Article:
## Forces at play during "Cutting"?

I'm involved in a debate over the broadheads (arrowheads using multiple razor-sharp metal blades) for bow hunters. I need a little help in the physics dept.

I'm arguing that the sharpness of a blade is less important than than the fact that there IS a cutting surface (of some kind) AND, more importantly, the force exerted by the cutting surface against whatever is being cut- in this case bone, flesh, etc.

The argument arose because a new company is claiming that their arrowheads using a relatively dull flexible wire will cut as effectively as the traditional 3 and 4-bladed broadheads. The designer of these new heads claims that physics says even a dull edge, given sufficient force and velocity will cut as well as, if not better than, a sharp blade. Is there any truth to this? Is there a specific law that would explain this claim?

Nick
Austin, TX

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 Recognitions: Gold Member There are a couple of different aspects to this. Bear in mind that I'm neither a physicist nor an expert in archery. The wires (and I'd like to know just how they're set up) sound like a reasonable idea, as long as they're not too flexible or too wide. If you've ever seen a whip or broken support cable in action, you know that they can be very dangerous and indeed will cut things. A lot will depend upon the bow itself, of course, as well as the target. A wimply little beginner's unit might not give enough speed to go into something like a grizzly with a thick hide. Sharpness there would be an advantage. On the other hand, a honkin' huge compound could probably fire a chunk of 1/2" dowel through a small deer. One reason that bow hunters have to be more precise than rifle hunters is that you need almost surgically accurate placement of the arrow to effect a humane kill. There's no (okay, very little) hydrostatic shock, whereas that's one of the major effects of a bullet. Likewise for secondary projectiles. I'd be happier with a compromise myself. I always keep my fighting knives the way my uncle told me to... the way he did his bayonette in WWII. The tip is razor-sharp top and bottom for about an inch, then dull and a bit notched. It'll go in very easily, but the rough bit causes a lot of damage while it's in there and when it's coming back out. I think that an arrowhead set up that way would be more effective than either a dull or a sharp one. There's also the consideration that an arrow is spinning, so it sort of drills its way in. I'm thinking that a dull head would put the brakes on that spin upon impact, but I don't know for sure. And by the way... welcome to PF. You'll be getting more responses from people who are more expert at this than I am.

Recognitions:
Homework Help
The law is Newton's second law, F=ma.

If the force keeping molecules together in the area of the target struck by the cutting surface is less than the force required to accelerate the target out of the way of the cutting object, then the cutting object will cut through (assume the target cannot stop the cutting object),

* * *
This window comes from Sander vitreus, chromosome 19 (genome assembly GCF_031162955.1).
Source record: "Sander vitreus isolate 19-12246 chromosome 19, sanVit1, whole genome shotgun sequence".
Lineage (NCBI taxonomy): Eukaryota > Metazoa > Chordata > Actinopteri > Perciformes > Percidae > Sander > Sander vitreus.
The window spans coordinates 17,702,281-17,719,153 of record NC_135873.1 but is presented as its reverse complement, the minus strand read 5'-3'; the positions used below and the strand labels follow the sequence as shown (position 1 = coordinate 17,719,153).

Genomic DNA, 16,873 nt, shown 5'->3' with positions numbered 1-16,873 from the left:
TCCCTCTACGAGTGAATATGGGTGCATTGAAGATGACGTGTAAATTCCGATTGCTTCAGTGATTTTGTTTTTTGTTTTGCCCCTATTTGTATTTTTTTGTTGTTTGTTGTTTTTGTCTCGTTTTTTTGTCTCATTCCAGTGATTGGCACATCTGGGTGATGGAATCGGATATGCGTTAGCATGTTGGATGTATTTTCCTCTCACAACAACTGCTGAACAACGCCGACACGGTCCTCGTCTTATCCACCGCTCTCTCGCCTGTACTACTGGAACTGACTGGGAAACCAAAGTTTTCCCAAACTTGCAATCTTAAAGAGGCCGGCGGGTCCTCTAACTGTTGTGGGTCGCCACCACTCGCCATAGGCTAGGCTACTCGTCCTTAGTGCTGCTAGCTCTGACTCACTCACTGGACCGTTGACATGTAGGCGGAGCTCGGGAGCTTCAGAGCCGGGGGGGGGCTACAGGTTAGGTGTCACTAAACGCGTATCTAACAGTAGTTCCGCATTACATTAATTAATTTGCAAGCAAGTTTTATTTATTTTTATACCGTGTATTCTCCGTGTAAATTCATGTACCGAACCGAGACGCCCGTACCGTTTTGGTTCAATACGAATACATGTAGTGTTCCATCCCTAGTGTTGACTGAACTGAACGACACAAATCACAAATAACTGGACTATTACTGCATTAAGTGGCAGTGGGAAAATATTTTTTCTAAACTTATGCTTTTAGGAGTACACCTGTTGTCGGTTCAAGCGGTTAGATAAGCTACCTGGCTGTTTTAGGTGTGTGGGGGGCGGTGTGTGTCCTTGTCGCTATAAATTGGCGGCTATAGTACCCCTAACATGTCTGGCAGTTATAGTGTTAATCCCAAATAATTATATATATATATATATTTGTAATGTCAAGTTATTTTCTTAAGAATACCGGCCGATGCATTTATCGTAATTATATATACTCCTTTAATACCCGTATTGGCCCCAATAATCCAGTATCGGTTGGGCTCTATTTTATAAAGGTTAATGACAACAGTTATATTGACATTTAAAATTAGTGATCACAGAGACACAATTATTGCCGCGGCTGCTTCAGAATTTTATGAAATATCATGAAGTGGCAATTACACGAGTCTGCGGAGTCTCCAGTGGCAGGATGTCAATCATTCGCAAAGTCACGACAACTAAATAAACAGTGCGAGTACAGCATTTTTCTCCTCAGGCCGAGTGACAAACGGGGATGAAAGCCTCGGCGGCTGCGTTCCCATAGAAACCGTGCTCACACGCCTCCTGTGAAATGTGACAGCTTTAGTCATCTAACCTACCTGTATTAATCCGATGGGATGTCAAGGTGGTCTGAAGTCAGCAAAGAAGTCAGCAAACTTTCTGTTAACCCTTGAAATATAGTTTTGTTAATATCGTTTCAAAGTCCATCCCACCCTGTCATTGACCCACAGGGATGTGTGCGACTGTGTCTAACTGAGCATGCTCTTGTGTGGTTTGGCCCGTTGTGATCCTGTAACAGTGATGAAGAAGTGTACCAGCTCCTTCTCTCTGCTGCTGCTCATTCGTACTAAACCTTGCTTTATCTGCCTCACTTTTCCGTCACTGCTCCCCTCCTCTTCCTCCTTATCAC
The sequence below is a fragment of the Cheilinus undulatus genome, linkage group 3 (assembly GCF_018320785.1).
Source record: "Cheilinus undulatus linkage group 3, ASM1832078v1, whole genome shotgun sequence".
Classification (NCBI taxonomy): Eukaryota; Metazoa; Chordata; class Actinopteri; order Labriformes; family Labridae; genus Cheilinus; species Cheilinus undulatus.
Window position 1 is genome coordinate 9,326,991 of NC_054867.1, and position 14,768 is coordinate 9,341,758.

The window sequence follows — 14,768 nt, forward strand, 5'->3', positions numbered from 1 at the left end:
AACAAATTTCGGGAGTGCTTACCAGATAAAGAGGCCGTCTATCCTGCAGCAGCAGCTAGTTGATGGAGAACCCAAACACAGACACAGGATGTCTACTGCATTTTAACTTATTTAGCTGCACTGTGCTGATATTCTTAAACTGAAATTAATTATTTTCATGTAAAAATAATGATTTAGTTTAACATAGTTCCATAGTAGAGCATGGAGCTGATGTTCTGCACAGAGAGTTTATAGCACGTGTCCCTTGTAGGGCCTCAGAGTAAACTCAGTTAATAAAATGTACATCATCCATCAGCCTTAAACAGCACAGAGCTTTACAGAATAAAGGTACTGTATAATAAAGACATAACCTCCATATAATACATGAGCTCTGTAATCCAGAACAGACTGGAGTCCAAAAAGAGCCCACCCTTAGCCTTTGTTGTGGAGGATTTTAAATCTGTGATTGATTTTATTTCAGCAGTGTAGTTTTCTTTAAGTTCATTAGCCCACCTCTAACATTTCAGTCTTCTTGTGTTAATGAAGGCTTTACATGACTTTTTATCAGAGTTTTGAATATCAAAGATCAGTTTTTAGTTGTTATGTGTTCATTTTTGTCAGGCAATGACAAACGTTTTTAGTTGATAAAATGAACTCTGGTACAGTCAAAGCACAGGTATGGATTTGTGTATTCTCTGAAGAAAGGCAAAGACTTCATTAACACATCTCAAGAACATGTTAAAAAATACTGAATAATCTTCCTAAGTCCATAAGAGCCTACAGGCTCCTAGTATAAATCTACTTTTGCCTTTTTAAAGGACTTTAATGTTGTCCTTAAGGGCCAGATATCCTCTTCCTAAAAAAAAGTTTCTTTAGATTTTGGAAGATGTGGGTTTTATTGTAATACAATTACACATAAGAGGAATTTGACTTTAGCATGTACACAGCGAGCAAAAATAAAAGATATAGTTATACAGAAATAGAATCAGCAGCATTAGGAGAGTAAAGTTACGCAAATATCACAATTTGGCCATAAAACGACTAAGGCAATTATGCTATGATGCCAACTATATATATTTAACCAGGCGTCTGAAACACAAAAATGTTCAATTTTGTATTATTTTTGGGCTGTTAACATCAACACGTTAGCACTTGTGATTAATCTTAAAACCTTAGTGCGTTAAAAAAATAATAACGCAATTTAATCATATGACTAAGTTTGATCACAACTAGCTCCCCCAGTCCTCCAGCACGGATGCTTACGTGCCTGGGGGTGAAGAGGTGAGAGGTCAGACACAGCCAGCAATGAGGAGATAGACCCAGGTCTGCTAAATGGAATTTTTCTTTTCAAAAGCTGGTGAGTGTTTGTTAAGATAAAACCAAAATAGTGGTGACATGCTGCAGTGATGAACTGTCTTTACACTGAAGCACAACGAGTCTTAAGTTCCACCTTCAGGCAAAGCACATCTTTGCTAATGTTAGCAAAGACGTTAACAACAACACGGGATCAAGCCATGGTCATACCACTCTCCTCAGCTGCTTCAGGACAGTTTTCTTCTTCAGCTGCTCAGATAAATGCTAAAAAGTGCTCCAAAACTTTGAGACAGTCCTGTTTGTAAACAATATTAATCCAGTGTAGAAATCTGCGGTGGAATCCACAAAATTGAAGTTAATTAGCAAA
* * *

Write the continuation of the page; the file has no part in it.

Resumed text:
The amount of time available for the target to move out of the way depends on the speed of the cutting object. As the speed of the cutting object increases, the force required to displace the whole target (without cutting) increases dramatically.

Lets suppose the target is grass. If the centre of mass of the grass blade must move distance d to deflect out of the way of the blade to avoid being cut, the force required is:

$$F = 2dm/t^2$$ where t is the time of contact, m is the mass of the blade, d is the distance to move.

By decreasing t (ie. increasing the speed of the cutter) the force increases - as $1/t^2$. You can achieve huge cutting forces with a blunt blade by simply decreasing the time of contact (increasing speed).

AM

## Forces at play during "Cutting"?

I hope this helps in some measure!

Cheers

 I'm arguing that the sharpness of a blade is less important than than the fact that there IS a cutting surface (of some kind) AND, more importantly, the force exerted by the cutting surface against whatever is being cut- in this case bone, flesh, etc. The argument arose because a new company is claiming that their arrowheads using a relatively dull flexible wire will cut as effectively as the traditional 3 and 4-bladed broadheads. The designer of these new heads claims that physics says even a dull edge, given sufficient force and velocity will cut as well as, if not better than, a sharp blade. Is there any truth to this? Is there a specific law that would explain this claim?
Jeez, can't we just all be friends? It all has to do with pressure and impact the way I see it. Force/area. If you want a better cut, put more force on a smaller area.

 Recognitions: Gold Member Then again, I've designed exploding arrows that take the guesswork out of it. Razor broadhead 'floating' on an impact fuse... hollow aluminum arrow full of explosives...
 Think about this: you have a thin-wire arrangement that impacts a target. As that thin-wire arrangement goes through "flesh-and-bone" what is the physical support for those wires? Without a base support(other than end-to-end), what would stop those wires from breaking?
 Recognitions: Gold Member Thanks for tuning me in on something, Palladin. This whole thing sounded somehow familiar, and I couldn't figure out why. Your post reminded me; there use to be (still are?) fishing arrows that had wire guards around the head to prevent it from snagging on rocks or seaweed or whatever for retrieval by the built-in cord.